Going back over the first half again and then reading these twenty-four pages it's quite startling how much had changed since the previous year's special, with much more in the way of one-off strips and less from our regular favourites.  Don't get me wrong we all loved the random nature of Oink!, but since the weeklies its contents had certainly shifted focus and not even the additional pages of this or the monthly title saw the return of more regulars.  The monthlies would see the extra page count being taken advantage of with much larger strips to savour, but this special feels much more Mad-like with its focus.

Contrary to popular belief it was Mad magazine which inspired Mark Rodgers in coming up with Oink! in the first place and not Viz.  But Oink! had carved its own identity from the very first issue and worked hard at it, but now it definitely had the feel, as I said above, of more following the trend of the random titles which had appeared in its wake rather than leading the way.  Now, when I say that I just mean in its general quantity of contents of course, it was still miles ahead with the quality of said contents!

Mentioning the high quality of the strips, this is a perfect time to show all you Haldane fans this very special page.  As highlighted last time, the creative team were taking a little quarter-page each to tell us a bit about themselves in their typical fashion.  Indeed, while it's all written for a laugh and completely fictional, what they chose for their profile could possibly give us some real insight into them!  David certainly sees himself as a somewhat adventurous chap that's for sure!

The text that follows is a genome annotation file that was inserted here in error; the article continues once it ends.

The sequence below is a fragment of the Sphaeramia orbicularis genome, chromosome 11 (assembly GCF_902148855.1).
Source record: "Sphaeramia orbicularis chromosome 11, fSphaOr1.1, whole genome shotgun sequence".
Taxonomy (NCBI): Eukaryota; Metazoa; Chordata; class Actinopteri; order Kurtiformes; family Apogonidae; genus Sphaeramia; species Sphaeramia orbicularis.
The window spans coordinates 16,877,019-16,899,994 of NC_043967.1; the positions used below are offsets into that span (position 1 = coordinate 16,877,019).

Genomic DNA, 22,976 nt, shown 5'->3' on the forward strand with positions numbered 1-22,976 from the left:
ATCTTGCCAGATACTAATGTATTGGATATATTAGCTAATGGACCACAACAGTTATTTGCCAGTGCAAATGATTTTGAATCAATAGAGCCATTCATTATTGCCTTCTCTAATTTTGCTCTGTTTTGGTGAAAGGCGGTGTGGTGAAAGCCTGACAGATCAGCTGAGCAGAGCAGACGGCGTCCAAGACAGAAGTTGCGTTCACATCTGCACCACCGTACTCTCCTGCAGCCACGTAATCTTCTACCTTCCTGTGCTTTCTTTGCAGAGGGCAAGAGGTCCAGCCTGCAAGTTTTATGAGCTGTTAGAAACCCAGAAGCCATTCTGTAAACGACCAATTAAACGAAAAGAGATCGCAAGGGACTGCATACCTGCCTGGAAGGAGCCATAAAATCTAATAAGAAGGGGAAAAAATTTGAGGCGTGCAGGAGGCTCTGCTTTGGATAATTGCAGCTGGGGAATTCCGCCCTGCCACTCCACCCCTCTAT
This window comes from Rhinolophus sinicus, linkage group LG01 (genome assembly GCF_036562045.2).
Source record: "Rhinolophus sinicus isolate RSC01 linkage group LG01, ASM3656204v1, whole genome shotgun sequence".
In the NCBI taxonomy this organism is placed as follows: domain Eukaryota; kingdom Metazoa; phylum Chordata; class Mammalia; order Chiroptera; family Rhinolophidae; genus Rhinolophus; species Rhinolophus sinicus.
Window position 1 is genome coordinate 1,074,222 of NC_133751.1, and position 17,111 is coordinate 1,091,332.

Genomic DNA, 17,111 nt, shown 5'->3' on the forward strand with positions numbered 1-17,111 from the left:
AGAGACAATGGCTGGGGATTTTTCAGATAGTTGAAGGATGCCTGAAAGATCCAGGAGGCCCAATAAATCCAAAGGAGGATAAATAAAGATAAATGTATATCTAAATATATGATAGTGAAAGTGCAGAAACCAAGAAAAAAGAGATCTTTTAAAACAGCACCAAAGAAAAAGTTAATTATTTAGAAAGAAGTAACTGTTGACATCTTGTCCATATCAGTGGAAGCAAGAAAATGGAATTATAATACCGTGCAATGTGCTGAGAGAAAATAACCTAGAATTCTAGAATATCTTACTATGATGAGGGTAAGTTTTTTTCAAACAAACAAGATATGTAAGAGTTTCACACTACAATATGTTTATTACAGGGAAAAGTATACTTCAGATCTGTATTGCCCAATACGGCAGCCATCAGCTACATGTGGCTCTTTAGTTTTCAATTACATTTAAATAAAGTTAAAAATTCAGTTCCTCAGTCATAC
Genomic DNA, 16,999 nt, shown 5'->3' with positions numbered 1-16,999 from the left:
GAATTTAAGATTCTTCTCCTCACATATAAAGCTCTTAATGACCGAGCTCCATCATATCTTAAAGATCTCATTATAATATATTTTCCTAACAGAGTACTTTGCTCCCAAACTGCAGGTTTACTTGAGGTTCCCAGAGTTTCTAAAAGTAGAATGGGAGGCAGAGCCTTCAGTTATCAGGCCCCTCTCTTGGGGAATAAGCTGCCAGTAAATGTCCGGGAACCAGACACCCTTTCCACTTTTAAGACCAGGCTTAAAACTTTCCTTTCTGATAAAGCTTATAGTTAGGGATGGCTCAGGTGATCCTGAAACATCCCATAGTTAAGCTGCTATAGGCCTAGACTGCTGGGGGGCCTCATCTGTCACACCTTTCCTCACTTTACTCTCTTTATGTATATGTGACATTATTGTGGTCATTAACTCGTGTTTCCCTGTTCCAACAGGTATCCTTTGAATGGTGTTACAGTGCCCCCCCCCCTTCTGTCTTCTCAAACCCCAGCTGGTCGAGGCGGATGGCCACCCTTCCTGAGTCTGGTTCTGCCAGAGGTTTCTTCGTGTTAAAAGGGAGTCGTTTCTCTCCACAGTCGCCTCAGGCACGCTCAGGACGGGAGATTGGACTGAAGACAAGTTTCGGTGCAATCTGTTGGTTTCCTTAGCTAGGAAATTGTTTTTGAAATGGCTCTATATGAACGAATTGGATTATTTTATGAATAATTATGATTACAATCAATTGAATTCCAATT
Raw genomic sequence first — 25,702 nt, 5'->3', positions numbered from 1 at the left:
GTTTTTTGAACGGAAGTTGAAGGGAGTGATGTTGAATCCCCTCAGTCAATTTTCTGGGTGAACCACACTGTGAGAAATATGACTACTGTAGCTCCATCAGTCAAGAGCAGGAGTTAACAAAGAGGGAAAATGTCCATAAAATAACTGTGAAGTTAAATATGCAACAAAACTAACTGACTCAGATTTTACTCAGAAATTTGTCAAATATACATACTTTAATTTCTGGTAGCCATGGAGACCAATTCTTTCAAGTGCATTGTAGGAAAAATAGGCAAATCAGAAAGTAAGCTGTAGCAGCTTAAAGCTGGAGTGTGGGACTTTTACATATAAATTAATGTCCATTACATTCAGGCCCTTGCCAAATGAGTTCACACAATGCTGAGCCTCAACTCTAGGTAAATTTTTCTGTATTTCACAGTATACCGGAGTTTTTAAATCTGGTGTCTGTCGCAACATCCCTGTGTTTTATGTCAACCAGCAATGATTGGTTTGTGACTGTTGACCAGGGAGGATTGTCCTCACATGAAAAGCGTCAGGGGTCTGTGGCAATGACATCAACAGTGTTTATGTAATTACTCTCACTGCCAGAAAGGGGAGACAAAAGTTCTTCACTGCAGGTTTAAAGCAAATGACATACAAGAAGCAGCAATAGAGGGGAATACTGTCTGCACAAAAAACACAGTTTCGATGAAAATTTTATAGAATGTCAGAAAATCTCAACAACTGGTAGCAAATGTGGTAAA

His panel is sandwiched between two of his own strips, Zootown and Torture Twins, making a delightful page for his fans:

But wait, no Rubbish Man?  Actually, no, he seems to have been one of the casualties in the reduction of pages to the weekly comic and with this special following on from them (released when the comic was in that phase of its lifetime) he's also conspicuous by him absence here.  But!  Ah, but... that doesn't mean we've seen the last of him by any means.  In fact how does a multi-page strip and a superb Rubbish Man cover sound?  Keep tuned to the blog this autumn then, you smelly fans.